Selective Service Director Thomas Turnage acknowledged yesterday that an even higher percentage of young Americans have failed to register for the draft in recent months than in prior years.
But he defended the program in a House Judiciary subcommittee hearing against criticism that it is unwise and unenforceable.
Turnage, a retired Army major general, said only 87 percent of men born in 1964, and who become eligible for the draft this year, have registered.
"While this percentage is lower than the 93 percent attained in the earlier year groups, we are not alarmed since we know there will be a sizable number of tardy registrations in the coming months," he said.
Subcommittee Chairman Robert W. Kastenmeier (D-Wis.) cited the number of nonregistrants as an indication that the "credibility" of the draft registration system is open to question.
Turnage said the figure for nonregistrants "must not be taken as the number of violators" because only those who knowingly refuse to register have broken the law.
A General Accounting Office report released at the hearing said the number who have failed to sign up is about 700,000. Turnage said he could not explain the discrepancy.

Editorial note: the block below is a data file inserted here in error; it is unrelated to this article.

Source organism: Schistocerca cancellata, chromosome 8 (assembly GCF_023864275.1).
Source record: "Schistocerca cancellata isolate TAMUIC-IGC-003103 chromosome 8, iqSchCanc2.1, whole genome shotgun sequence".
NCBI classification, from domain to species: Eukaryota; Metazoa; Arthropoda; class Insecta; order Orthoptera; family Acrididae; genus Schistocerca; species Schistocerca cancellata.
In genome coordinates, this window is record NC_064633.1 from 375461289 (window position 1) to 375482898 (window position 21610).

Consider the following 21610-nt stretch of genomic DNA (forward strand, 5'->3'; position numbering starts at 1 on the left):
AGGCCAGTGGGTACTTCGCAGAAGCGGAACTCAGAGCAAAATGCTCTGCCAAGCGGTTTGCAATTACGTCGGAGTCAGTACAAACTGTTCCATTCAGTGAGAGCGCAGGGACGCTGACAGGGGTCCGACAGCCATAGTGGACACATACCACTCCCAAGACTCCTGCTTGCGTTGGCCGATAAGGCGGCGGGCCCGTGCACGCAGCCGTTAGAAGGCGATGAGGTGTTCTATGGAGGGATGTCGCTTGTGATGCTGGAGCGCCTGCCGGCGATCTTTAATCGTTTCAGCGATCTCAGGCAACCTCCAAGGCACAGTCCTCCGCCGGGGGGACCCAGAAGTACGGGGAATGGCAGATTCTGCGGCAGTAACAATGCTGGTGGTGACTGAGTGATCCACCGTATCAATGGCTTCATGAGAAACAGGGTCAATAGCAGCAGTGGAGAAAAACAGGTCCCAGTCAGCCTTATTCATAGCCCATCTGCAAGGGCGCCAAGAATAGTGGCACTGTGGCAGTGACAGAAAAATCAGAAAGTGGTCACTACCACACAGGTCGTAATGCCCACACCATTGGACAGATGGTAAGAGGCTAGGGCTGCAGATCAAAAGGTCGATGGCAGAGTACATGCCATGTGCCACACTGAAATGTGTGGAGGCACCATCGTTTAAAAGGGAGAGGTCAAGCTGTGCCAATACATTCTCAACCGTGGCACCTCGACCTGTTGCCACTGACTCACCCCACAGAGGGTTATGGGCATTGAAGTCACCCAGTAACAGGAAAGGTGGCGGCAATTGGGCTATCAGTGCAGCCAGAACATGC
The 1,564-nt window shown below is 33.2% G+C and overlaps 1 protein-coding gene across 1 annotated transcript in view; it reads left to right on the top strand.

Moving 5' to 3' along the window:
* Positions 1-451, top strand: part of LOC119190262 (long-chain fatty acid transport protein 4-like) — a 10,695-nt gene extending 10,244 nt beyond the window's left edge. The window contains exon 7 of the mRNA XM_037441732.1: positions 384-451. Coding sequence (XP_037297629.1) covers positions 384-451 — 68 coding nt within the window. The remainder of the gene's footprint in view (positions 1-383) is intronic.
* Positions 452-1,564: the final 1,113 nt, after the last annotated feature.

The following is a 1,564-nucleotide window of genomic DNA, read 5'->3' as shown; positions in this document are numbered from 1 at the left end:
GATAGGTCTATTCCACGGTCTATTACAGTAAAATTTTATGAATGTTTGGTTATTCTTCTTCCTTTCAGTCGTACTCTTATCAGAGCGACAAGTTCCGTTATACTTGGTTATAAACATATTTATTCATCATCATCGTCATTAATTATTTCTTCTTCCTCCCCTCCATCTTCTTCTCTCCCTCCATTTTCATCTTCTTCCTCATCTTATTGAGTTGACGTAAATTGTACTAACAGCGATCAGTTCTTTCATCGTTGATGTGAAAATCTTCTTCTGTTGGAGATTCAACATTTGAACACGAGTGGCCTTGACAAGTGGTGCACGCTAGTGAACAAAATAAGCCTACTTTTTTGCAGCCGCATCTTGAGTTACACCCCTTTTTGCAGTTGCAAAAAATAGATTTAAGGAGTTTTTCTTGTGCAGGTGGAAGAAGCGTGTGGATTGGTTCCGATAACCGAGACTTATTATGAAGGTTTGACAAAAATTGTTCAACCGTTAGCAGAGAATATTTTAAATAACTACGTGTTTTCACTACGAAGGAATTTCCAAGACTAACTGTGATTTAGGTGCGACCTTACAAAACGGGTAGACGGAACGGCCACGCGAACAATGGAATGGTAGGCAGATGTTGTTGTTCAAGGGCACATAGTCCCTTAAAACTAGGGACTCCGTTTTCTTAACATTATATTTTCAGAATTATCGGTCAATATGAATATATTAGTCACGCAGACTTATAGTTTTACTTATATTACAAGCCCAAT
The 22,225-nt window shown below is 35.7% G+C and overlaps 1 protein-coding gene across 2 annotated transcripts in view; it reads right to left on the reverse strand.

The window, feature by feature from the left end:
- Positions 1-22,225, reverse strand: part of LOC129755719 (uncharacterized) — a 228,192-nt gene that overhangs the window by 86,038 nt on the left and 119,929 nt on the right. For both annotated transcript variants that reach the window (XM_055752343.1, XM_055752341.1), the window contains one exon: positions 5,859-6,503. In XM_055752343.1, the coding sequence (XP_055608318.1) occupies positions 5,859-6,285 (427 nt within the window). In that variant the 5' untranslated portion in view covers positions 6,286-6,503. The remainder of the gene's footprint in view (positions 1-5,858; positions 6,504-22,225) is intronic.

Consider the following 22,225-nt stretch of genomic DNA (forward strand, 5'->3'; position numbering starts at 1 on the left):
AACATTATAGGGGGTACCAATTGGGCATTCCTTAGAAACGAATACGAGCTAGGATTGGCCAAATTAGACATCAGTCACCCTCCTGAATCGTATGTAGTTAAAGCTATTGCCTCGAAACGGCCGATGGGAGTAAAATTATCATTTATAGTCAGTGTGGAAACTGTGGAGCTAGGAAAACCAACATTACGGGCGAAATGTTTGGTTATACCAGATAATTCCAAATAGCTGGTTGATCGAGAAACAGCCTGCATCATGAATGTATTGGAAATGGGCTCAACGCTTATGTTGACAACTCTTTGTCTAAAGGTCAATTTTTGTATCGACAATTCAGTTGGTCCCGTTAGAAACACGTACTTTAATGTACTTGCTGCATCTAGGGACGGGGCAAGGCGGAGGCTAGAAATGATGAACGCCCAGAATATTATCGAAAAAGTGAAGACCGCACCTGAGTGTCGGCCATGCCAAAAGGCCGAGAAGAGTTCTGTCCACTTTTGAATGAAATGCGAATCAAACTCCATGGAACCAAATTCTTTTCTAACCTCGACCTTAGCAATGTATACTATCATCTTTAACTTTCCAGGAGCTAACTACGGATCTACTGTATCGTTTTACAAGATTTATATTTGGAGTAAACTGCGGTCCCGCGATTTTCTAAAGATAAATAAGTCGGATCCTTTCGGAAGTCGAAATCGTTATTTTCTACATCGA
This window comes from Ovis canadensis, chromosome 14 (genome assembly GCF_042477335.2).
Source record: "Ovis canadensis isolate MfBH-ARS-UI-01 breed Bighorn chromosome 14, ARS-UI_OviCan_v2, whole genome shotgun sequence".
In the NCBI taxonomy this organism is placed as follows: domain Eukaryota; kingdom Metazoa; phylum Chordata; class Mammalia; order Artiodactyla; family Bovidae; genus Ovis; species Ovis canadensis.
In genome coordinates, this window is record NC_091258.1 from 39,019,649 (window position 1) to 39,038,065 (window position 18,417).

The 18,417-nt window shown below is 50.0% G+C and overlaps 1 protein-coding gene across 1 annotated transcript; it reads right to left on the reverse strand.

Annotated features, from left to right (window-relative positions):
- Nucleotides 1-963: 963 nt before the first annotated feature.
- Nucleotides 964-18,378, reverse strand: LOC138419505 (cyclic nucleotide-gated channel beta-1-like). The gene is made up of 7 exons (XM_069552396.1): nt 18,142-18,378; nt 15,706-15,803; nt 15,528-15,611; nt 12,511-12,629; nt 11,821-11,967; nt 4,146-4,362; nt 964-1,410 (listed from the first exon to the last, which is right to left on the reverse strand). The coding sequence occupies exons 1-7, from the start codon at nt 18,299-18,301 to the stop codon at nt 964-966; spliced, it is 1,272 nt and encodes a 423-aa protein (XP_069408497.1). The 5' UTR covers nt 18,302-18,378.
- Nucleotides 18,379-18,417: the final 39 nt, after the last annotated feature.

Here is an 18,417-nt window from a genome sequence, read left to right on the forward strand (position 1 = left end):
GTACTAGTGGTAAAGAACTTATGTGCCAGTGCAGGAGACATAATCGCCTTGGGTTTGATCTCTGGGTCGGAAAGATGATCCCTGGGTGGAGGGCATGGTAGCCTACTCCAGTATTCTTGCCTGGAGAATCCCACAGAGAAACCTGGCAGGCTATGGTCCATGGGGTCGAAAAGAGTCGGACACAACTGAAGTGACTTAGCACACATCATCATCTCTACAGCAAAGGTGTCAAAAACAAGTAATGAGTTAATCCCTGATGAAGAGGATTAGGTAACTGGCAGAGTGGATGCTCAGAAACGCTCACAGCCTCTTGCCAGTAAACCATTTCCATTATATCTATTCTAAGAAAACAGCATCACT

"We presently have 8,365,000 registrants on hand from a potential registrant population of 9,039,000. Thus, there are approximately 674,000 nonregistrants," Turnage said.
Turnage said those who fail to register for the draft will start losing "the advantage of anonymity" in August, when the agency starts matching its registrant files with Social Security lists.
He said the names of 225 "probable violators" already have been turned over to the Justice Department for investigation or prosecution for failing to register.
Turnage also said he supports legislation that would deny federal aid to students who fail to register.
The subcommittee held hearings on the level of compliance with peacetime draft registration, which was resumed in July, 1980, with men born in 1960 and 1961.
David Landau, a lawyer for the American Civil Liberties Union, accused the administration of singling out conscientious objectors for prosecution.
"It is all too clear now that the first resisters to be prosecuted will be COs," Landau said.
"In the near future we are likely to witness the imprisonment of hundreds of young men for adhering to their religious and political beliefs," Landau said.
The Rev. Barry Lynn, president of Draft Action, a major antidraft group, said the Selective Service has repeatedly said registration would increase with indictments.
"This has not happened and is not likely to happen," he said. "The whole system, even on its own terms, doesn't work."